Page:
Tag Info

New answers tagged

5

Security engineer / usable security researcher here. Most often the security advice handed out to website makers is not evidence-based, and even though we have plenty of knowledge and data about passwords, we know little about what makes them work. If you wonder why they're still around, Herley and Oorschot's 'A Research Agenda Acknowledging the Persistence ...


1

Can I make the process better? Yes. Just give them a password field: Password [ ] If they want to use a passphrase, a password, or just 12345678, let them. If you have to have some level of checking, then perhaps implement some minimum criteria, but for the most part, password requirements are usually more of a pain point than ...


3

Lets start with the essential, whatever solution you choose to go for, test, test and test again... its worth every effort! Now to the core of your question: Passphrase vs Password Passphrases are great way of dealing with forgotten passwords as they are generally "generated" from user memory and might also remind user of a specific situation or ...


1

While you can re-process server side, it is a waste of your processing power. In addition, the markdown spec allows the insertion of arbitrary HTML, so unless you disable that you will be just as insecure. This forum is about UX, and your UX will be enhanced by the live preview. Out of the scope of this forum but necessary to answer your question: On the ...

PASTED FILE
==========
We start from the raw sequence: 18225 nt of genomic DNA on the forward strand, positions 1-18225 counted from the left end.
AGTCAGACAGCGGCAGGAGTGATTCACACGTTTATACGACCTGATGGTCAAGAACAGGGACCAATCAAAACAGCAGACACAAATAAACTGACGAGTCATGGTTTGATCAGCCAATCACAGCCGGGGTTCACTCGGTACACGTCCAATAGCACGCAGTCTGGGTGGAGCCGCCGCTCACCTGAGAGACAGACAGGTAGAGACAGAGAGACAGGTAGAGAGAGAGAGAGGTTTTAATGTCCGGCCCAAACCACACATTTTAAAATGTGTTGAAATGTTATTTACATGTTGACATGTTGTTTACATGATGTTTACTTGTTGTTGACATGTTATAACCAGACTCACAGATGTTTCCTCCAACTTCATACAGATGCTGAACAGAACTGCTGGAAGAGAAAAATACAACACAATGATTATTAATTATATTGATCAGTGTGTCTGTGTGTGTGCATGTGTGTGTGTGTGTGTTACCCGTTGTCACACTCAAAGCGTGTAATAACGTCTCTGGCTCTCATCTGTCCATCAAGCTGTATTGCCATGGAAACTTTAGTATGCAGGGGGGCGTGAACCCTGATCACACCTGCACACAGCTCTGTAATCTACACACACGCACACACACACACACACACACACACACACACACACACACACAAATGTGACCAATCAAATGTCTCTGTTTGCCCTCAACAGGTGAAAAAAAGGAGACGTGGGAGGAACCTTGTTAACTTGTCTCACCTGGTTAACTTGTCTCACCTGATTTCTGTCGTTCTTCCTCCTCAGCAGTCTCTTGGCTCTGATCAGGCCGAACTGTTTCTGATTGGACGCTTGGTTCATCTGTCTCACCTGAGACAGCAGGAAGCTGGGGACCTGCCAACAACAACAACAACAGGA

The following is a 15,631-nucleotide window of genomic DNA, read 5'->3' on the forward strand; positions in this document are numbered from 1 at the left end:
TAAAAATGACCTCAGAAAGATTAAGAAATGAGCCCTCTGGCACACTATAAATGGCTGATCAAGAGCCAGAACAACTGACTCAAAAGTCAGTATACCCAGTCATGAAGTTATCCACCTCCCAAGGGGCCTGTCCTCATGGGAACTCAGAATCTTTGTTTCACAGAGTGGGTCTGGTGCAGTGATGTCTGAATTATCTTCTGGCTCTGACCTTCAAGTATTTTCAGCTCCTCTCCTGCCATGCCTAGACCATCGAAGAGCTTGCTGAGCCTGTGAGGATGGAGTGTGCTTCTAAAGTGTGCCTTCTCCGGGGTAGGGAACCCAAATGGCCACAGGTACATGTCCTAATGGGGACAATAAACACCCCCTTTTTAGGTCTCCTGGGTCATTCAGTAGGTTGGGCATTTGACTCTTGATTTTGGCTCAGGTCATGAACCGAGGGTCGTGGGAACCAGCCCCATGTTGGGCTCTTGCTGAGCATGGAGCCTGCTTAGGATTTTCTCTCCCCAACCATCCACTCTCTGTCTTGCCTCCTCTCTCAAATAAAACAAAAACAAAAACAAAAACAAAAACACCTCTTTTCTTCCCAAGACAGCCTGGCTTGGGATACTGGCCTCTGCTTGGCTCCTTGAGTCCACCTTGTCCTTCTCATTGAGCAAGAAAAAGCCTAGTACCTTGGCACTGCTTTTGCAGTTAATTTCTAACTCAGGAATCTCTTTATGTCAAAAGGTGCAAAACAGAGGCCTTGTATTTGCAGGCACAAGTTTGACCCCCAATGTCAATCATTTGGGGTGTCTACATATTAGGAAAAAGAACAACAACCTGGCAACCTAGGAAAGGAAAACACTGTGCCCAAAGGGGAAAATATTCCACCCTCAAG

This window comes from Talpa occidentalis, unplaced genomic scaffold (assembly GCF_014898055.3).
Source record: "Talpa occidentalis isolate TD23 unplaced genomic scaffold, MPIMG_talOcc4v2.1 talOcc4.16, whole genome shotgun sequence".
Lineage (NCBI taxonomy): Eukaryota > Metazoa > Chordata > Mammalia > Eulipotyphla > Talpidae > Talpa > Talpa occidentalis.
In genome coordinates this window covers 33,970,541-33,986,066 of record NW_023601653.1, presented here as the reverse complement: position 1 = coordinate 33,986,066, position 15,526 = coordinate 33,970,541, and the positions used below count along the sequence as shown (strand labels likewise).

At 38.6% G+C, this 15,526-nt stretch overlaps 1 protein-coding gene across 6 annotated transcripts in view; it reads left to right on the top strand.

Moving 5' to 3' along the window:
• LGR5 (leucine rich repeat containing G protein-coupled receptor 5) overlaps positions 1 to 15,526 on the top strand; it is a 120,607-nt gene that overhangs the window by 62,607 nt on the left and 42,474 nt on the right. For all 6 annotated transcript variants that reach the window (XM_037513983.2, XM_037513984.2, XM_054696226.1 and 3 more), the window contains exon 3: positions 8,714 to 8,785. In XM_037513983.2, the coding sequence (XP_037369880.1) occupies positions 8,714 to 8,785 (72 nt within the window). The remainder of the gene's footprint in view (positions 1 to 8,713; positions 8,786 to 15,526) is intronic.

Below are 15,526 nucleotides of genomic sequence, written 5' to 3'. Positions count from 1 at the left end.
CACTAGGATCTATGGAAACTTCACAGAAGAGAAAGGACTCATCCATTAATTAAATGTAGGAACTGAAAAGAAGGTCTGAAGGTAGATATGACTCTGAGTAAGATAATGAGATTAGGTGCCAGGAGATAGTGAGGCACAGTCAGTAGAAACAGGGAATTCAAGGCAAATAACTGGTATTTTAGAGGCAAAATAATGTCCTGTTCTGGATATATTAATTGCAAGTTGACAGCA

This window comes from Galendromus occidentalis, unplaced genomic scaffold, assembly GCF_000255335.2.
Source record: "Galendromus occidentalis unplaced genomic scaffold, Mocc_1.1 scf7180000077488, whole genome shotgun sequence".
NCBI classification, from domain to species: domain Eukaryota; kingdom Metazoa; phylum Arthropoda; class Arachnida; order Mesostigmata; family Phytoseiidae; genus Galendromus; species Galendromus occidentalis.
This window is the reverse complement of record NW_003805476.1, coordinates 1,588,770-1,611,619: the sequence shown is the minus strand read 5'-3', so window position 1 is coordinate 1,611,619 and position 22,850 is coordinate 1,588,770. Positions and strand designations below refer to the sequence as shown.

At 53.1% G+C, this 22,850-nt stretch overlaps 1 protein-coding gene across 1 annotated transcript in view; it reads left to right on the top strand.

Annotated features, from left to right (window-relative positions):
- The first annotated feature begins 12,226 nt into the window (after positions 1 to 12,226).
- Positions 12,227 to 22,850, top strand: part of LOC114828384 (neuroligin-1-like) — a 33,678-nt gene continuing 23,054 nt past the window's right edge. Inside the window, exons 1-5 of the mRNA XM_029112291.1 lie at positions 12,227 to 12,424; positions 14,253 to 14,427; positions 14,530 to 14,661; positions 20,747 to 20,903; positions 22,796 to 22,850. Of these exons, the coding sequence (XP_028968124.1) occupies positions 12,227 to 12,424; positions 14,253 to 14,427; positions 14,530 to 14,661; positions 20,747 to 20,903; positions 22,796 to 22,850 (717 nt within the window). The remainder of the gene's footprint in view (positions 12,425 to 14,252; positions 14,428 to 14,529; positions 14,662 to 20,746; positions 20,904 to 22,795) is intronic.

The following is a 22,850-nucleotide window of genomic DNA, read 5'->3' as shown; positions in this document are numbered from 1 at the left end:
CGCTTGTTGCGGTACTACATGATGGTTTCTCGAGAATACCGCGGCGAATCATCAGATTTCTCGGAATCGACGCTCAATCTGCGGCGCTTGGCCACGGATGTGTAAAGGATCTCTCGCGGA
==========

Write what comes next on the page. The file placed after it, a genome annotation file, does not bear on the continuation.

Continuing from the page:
2

Your tree structure and your colleague's hierarchical dropdown fields are essentially doing the same thing but personally I think the tree method is less abstrct and less fiddly. Taking your wireframes as a starting point, I would show the Organisations/Departments, Groups and Users search interfaces in 3 separate tabs (to avoid having lots of things ...


1

If I got you right, what you are looking for is an Identicon. It is similar to the text based representation you mentioned, and it's widely used on the web (take Stack Exchange for example). Here is an example:


1

We're dealing with this on a regular basis. We solved it by making the page blazing fast, inputting logic on the front side (for incorrectly or missed input fields), and then kicking back errors fast. Having dynamically updating pages is great. In fact, we're not using Javascript at all on our web forms (and we should be...we'll get there!) which is a ...


1

This is a good approach however I would limit the number of attempts and then not let them guess again. Lets say you stole someones credit card information digitally. All your missing is the cvc number. One could easily use the number then brute force the CVC if they get infinite attempts. Even with the 30 seconds I could write a distributed script that runs ...


0

Seems like it is not easy to get an answer to this question, but I think it has to do with the way it is being asked. Instead I'll provide some general guidelines that will help you to work out a solution. In infographic design, there are a few key points that you need to work in with general visual design principles: Be faithful to the original ...



Top 50 recent answers are included